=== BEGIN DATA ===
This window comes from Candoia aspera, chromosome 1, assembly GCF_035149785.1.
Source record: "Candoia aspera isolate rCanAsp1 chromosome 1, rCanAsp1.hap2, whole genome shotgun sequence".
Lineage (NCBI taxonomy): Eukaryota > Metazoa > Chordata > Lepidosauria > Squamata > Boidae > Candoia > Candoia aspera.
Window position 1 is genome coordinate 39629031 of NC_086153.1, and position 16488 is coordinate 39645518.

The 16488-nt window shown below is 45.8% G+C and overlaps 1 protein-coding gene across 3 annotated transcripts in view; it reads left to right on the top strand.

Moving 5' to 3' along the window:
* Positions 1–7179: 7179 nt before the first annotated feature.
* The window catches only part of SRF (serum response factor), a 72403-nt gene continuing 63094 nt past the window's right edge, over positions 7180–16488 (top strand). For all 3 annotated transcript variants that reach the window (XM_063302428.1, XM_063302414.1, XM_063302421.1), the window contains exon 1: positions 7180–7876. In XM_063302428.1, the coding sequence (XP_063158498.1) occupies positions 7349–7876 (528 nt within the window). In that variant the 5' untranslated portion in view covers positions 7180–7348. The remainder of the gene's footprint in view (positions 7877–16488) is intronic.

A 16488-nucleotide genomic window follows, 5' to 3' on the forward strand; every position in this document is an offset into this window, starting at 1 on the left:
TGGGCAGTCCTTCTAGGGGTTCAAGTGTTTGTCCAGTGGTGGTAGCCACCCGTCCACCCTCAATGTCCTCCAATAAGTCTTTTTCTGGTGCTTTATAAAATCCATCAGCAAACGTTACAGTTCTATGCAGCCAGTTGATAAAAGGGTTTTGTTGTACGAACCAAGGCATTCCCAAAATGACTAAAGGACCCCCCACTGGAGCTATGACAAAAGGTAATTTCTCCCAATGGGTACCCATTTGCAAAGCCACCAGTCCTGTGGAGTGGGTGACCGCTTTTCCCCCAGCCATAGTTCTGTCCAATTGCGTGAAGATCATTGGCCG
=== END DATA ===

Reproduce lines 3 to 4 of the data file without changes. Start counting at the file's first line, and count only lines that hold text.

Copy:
Lineage (NCBI taxonomy): Eukaryota > Metazoa > Chordata > Lepidosauria > Squamata > Boidae > Candoia > Candoia aspera.
Window position 1 is genome coordinate 39629031 of NC_086153.1, and position 16488 is coordinate 39645518.